Hence why doctors encourage pregnant women to have the vaccine. (this is what I was told by staff at the hospital btw)
     
  20. Cogito
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    Cogito Former Mod, Retired Supporter Contributor

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    The CDC disagrees with you.
    What I have heard more than once on news programs is that pregnancy lowers the immune response. I believe this reduces the likelihood of the mother's immune system attacking the developing fetus.
     
  21. Torana
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    Torana Contributing Member Contributor

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    YOu are 100% correct there Cogito. I was actually watching a program on TV here that talked about the pregnant woman's immune system and how with some pregnant women, it doesn't lower and the immune system attacks the fetus. So yes, we do have a lowered immune response and it does make things tricky in regards to the H1N1 virus.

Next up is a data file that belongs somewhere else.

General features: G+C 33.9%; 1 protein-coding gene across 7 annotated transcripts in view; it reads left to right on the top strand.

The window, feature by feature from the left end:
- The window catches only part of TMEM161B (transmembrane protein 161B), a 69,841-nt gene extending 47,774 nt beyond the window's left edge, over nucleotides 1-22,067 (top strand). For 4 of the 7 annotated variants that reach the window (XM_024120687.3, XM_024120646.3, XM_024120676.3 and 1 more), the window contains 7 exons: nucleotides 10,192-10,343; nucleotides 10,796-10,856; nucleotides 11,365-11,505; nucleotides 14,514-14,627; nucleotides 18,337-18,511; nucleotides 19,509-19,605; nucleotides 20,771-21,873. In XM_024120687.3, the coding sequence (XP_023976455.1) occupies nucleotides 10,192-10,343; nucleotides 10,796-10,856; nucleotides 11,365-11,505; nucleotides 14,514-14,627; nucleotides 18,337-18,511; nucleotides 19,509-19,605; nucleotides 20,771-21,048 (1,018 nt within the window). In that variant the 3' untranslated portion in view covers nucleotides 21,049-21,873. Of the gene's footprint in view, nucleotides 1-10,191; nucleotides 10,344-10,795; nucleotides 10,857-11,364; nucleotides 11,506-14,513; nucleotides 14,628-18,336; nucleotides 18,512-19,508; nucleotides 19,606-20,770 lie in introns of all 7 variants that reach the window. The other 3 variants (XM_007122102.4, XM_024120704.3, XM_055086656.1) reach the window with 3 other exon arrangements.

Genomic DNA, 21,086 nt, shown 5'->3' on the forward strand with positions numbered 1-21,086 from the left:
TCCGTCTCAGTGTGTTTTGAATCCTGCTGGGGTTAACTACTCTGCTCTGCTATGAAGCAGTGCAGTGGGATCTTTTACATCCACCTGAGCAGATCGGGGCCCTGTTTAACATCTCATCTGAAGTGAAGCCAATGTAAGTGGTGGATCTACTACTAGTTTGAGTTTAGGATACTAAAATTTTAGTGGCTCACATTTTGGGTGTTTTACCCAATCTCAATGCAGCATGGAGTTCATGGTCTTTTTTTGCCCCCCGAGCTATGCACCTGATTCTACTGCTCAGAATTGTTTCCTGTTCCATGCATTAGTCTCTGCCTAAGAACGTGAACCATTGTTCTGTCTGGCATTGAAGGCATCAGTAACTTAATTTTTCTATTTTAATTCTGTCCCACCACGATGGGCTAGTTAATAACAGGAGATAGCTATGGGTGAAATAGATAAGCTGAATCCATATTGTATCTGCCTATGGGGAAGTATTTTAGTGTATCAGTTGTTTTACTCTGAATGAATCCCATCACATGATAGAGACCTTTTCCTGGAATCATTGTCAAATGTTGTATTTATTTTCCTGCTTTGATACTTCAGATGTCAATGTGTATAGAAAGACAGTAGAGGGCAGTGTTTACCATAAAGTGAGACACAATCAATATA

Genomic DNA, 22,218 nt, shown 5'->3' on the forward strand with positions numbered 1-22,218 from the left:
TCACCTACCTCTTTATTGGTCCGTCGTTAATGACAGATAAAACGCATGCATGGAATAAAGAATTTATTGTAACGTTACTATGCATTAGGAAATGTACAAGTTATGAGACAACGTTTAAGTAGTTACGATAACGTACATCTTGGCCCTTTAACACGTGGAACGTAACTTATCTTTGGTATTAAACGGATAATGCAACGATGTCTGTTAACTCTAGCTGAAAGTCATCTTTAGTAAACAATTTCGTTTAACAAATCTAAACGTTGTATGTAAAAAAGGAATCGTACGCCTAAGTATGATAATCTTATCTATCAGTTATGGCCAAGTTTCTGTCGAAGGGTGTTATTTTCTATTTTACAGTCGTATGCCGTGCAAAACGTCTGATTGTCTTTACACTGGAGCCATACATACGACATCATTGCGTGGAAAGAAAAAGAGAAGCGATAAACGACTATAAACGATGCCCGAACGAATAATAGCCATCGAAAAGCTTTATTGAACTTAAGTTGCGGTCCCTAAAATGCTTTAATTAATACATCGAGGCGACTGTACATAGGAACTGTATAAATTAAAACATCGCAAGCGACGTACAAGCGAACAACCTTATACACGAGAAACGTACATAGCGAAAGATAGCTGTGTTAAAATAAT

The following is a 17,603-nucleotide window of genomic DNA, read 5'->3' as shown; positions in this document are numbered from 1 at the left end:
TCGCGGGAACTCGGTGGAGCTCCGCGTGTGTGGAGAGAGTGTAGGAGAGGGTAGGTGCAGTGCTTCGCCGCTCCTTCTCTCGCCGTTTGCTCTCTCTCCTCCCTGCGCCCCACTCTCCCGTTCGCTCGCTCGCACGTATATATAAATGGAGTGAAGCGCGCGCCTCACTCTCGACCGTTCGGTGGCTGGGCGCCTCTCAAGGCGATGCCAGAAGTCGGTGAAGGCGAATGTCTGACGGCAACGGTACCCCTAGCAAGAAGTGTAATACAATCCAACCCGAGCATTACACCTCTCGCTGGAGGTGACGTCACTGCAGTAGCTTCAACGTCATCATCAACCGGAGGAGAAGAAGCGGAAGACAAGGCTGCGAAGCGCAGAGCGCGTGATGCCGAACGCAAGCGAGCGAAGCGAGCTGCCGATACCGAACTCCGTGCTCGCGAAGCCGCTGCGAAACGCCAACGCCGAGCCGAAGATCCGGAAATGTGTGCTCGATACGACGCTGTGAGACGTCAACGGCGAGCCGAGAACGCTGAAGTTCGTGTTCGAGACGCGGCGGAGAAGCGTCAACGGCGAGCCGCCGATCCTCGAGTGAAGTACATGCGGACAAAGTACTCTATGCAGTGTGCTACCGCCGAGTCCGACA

22. bluebell80
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    Technically it's the lowered T cell counts that make pregnant women more inclined to contract some diseases, like viruses. The immune system in a pregnant woman actually increases in order to provide the fetus with extra protection, but because of the lower T cell count (the reason the body doesn't reject the fetus as a foreign object) it can make the woman more susceptible to highly virulent viruses, which without the already established immunity to the H1N1, it could be considered that.